For more than two months now, Ukraine has been firmly resisting Russia’s invasion. The democratic world is united with Ukraine providing humanitarian and financial assistance. Every Ukrainian citizen has responded with unprecedented support for the country in its time of need. In this struggle for Ukraine’s democracy and sovereignty, the IT industry is on the frontlines of the Armed Forces to strengthen the economy through continuity of business. Companies in the tech industry are donating millions to help with the war effort. In addition to ceasing business dealings in Russia, relocating people, and keeping business running to maintain the country’s economic stability, many of them are joining Ukraine’s armed resistance. Here’s how companies and the leaders behind them have been helping Ukraine since the early days of the war.
On emergency projects
Since the onset of the war, Lviv IT Cluster, the largest Ukrainian tech community, with over 200 member companies and more than 30 thousand tech professionals, has rallied to help the Armed Forces of Ukraine, the tech industry, and the displaced people. In wartime, uniting the community and supporting its members has become increasingly important, so Lviv IT Cluster has launched emergency projects that aim to ensure business continuity in such difficult times with a goal of devoting to comprehensive initiatives, such as assistance in moving tech professionals out of conflict zones to safer areas, arranging curfew passes for companies and people, providing advice and assistance from BCP team to Cluster member companies and sharing credible information, co-sharing office space for tech companies relocated to Lviv.
Lviv IT Cluster has built an international coalition with mainstream and tech media, a move intended to dispel fake news, spread the truths, tell about the Ukrainian tech industry in times of war, and share how companies even in such circumstances fulfill their obligations. Additionally, Lviv IT Cluster has resumed work at all projects that have been suspended for some time due to the war, and launched the Tax Pay Forward initiative aimed at paying in advance a single tax and single social contribution for its plan to provide the substantial support for both the state budget and local authorities that build the rear and tackle humanitarian challenges.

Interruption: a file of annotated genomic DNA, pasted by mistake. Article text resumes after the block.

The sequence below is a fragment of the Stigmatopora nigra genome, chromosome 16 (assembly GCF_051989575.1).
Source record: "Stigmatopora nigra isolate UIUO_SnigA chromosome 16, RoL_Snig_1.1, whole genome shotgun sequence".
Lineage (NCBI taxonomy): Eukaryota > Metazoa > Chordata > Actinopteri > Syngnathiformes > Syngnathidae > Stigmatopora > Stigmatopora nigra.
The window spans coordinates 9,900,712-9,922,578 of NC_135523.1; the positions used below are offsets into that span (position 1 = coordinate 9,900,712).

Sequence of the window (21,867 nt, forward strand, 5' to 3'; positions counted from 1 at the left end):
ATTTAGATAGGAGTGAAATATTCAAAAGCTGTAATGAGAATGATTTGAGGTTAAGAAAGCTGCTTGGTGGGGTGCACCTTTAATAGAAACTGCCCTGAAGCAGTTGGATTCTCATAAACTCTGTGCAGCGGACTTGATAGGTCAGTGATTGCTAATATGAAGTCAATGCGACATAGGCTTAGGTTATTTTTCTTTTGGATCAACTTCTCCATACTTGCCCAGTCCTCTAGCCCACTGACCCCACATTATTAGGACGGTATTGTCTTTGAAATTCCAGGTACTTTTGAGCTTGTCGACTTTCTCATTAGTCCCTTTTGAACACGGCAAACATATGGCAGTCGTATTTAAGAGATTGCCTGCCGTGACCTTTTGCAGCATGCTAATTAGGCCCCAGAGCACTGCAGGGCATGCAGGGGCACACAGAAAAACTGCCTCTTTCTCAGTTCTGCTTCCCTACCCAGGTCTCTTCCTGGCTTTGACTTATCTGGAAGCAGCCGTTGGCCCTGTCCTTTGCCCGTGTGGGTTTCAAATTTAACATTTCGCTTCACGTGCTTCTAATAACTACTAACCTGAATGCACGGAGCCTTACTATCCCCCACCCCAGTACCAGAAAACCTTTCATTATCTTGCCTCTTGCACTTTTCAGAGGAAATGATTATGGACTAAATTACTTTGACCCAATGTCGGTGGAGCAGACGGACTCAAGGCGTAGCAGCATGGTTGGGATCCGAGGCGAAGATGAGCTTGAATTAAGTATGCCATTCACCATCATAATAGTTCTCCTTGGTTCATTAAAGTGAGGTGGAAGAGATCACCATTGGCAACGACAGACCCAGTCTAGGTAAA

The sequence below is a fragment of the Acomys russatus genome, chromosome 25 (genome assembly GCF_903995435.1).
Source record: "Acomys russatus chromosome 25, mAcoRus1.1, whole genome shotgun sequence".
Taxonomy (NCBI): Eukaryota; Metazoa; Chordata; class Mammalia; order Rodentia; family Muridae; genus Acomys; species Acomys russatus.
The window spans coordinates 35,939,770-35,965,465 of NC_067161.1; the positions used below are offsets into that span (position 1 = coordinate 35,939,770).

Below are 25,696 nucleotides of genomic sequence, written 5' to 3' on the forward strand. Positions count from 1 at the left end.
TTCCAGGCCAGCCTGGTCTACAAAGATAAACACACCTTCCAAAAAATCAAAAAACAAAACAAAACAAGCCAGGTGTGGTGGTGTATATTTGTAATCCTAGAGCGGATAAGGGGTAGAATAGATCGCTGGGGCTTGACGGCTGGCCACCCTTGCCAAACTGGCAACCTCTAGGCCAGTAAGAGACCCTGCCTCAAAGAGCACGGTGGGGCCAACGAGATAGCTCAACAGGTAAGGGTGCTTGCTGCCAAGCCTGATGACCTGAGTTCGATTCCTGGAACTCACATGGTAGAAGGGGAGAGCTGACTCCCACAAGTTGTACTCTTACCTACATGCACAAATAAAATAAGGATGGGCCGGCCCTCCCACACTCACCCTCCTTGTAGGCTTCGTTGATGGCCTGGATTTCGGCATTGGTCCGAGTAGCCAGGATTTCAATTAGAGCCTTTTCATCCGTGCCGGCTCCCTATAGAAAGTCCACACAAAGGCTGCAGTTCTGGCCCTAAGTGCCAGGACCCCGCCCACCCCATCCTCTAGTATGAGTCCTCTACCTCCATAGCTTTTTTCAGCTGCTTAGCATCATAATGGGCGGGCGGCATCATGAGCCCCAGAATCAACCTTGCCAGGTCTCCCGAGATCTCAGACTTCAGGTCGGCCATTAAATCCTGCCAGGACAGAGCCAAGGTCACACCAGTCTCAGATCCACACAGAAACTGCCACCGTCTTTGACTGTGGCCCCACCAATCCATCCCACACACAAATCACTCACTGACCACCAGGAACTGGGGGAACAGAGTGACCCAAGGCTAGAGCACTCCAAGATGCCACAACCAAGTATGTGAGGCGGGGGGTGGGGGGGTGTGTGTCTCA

Stepan Veselovskyi, CEO of Lviv IT Cluster
Considering the utmost importance of uninterrupted and reliable internet connection for business existence, further development of the IT industry in Ukraine, and timely fulfillment of obligations to foreign customers, Stepan Veselovskyi came into direct communication with Elon Musk. As a result, Lviv IT Cluster and SpaceX have joined forces to help stabilize the country’s key infrastructures with reliable internet backup amid an invasion by Russia. In March 2022, Cluster purchased a large supply of Starlink terminals. By now, most terminals have reached critical infrastructure enterprises in the western region of Ukraine.
On voluntary efforts and NFTs
During the early days of the war, Inoxoft determined four main lines of work: people, customers, business, and assistance for the army. One week before the full-scale invasion, the company began to relocate workers from areas adjacent to the Russian borders based on the BCP. Soon after, Inoxoft focused on upholding mental health and regularly highlighting the general situation. Slack channels for emergency support and weekly InoXCare meetings were launched, supplemented by first aid and emergency response lectures.
Inoxoft has set up a small fundraising base for Ukraine’s armed forces. Thus, the company has raised almost UAH 1,3 million, handed over to the army a batch of electronics, practically 250 packs of dried fruit for a field ration, weaved countless nets, sorted plenty of clothes, and joined fundraising initiatives. Inoxoft sheltered colleagues from Kyiv who have been living and working there for several weeks. The company is also unveiling disinformation, giving physical assistance at sites, and defending the IT frontline.